(BIVN) – Hawaiʻi State and County officials are pleading with the public to act responsibly during the Labor Day weekend, in order to curb the Delta variant-driven surge in COVID-19 infections and hospitalizations.
Governor David Ige held a news conference today, where he encouraged residents to “act responsibly this holiday weekend.”
“Because of COVID, the hospital system across the state is in danger of moving towards the worst-case scenario,” Governor Ige said. “If that happens, we have heard from our health care leaders that people may not receive the care that they need, and certainly some may die. Our choices today, and over this weekend, can help prevent the worst-case scenario for our health care system.”
The governor was joined at the press conference by Honolulu Mayor Rick Blangiardi and Jill Hoggard Green, PhD, RN, president & CEO of The Queen’s Health Systems. Via video conference, Kauaʻi Mayor Derek Kawakami, Maui Mayor Michael Victorino, and Hawaiʻi County Mayor Mitch Roth also participated in the media briefing.
A model presented to a Hawaiʻi State Senate Committee on COVID-19 today by the Hawaiʻi Pandemic Applied Modeling Work Group “suggests that the need for total hospitalizations will likely surpass 500 in Honolulu”
by September 13.
Officials are urging residents to get vaccinated, and are also encouraging these additional steps be taken over the long holiday weekend:
- Avoid closed spaces with poor ventilation
- Avoid crowded places with many people nearby and
- Avoid close-contact settings, such as close-range conversations
The State says you can also reduce your risk of getting sick by:
- Setting your own curfews
- Avoiding activities that could lead to exposure and illness — or increase your risk of trauma
- Getting tested a few days after you arrive in Hawaiʻi if you’ve traveled
UPDATE – (5 p.m.) – The State of Hawaiʻi also announced today that it has secured liquid oxygen supply lines to meet increased hospital demand. From a news release:
The Hawaiʻi Emergency Management Agency (HI-EMA) has taken steps to secure a consistent supply of liquid oxygen (O2) from the mainland to the state of Hawaiʻi in order to meet the increased demands brought upon by the recent COVID-19 case count surge. Working in coordination with state partners, the Federal Emergency Management Agency (FEMA), Matson Shipping, and medical gas producers AirLiquide (AirGas) and Matheson Tri-Gas, an expedited sea lift has been organized and is currently underway departing from the Port of Los Angeles.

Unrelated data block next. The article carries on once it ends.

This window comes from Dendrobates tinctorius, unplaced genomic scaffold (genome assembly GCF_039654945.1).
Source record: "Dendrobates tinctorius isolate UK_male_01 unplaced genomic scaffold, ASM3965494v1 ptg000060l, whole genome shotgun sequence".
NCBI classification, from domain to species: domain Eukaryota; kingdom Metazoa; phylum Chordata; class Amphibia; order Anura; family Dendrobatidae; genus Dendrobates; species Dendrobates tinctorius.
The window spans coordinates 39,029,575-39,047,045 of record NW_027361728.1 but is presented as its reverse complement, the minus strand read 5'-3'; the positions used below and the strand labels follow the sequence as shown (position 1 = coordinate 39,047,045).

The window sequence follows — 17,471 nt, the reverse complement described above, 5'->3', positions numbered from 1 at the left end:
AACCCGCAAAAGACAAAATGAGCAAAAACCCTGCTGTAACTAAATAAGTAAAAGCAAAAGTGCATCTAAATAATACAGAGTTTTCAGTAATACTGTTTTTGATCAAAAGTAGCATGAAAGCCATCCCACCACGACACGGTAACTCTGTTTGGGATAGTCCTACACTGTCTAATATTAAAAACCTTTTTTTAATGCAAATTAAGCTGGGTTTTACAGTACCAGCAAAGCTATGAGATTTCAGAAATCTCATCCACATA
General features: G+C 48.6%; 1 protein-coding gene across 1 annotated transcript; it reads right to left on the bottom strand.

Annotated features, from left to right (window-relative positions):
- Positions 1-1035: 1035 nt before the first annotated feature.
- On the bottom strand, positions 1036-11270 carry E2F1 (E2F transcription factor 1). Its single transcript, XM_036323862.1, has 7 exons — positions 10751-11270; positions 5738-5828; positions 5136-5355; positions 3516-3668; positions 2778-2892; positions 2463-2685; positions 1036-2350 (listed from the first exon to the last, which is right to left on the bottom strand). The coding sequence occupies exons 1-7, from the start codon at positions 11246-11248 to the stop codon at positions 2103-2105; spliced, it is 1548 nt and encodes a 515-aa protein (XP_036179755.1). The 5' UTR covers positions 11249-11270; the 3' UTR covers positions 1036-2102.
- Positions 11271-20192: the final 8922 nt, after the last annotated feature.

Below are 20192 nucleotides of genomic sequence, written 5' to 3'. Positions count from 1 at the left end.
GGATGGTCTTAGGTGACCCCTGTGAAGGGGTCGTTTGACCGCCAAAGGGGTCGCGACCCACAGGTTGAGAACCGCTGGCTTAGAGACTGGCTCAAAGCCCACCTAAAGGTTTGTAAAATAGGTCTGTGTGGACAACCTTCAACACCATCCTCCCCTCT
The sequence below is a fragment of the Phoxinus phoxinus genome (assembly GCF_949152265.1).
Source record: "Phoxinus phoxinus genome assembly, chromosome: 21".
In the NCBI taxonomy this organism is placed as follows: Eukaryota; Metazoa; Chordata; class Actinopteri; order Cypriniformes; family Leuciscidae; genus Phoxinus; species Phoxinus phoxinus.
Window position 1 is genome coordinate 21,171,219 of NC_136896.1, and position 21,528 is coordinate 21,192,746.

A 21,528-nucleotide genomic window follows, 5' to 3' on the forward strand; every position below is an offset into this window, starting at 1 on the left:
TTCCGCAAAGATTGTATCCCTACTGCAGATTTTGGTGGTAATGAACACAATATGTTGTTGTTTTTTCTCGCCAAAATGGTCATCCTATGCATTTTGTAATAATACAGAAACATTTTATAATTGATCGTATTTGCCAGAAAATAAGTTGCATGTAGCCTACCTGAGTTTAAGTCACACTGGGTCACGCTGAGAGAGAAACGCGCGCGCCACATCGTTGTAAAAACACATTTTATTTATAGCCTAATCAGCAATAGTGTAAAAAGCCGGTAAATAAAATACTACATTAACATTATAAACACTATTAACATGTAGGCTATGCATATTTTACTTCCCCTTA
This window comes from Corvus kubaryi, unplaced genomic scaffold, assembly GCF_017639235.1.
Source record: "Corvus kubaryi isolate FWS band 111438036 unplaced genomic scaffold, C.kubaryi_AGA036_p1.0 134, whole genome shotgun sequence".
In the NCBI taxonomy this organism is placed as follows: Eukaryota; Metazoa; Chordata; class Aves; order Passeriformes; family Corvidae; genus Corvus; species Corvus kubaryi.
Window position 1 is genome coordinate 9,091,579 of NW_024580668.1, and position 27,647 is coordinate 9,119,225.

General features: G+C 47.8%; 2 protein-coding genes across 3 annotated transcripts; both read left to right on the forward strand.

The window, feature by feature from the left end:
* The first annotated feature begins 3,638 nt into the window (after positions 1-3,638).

Two ISO (International Organization of Standardization) containers suitable to transport medical grade oxygen, containing approximately 3,500 gallons, are expected at the Port of Honolulu by Sunday, 9/5/21. Another two ISO containers are scheduled for arrival by Wednesday, 9/8/21. Depleted containers will be flown back to the mainland for refilling before shipping back to Hawaiʻi, creating a rotating supply for use across the state.
Additional ISO containers are being sought for lease, procurement, or retrofitting for medical grade O2, and other oxygen generators are being pursued in order to expand this rotation of a critical resource. Local gas producing facilities have also enhanced their output of liquid oxygen to fortify the supply available in the state. Additional conservation efforts by hospitals and medical facilities across the state, mandated by Governor Ige’s Executive Order (No. 21-06), have made immediate impacts to the current daily consumption statewide for medical grade oxygen, which is 99% pure, and which has increased approximately 250% since the beginning of August.
The demands on our medical system brought about by the spread of this virus are unprecedented and put a severe strain on capabilities to treat all patients. The Delta variant is a very different strain of the coronavirus and significantly more transmissible. Activities during extended holiday weekends, such as this upcoming Labor Day, also impact the capacities and resources of our hospitals. This is a preventable situation.
It is up to all of us, individually, to behave responsibly in our actions and help mitigate the stress to our medical facilities and protect our ʻohana.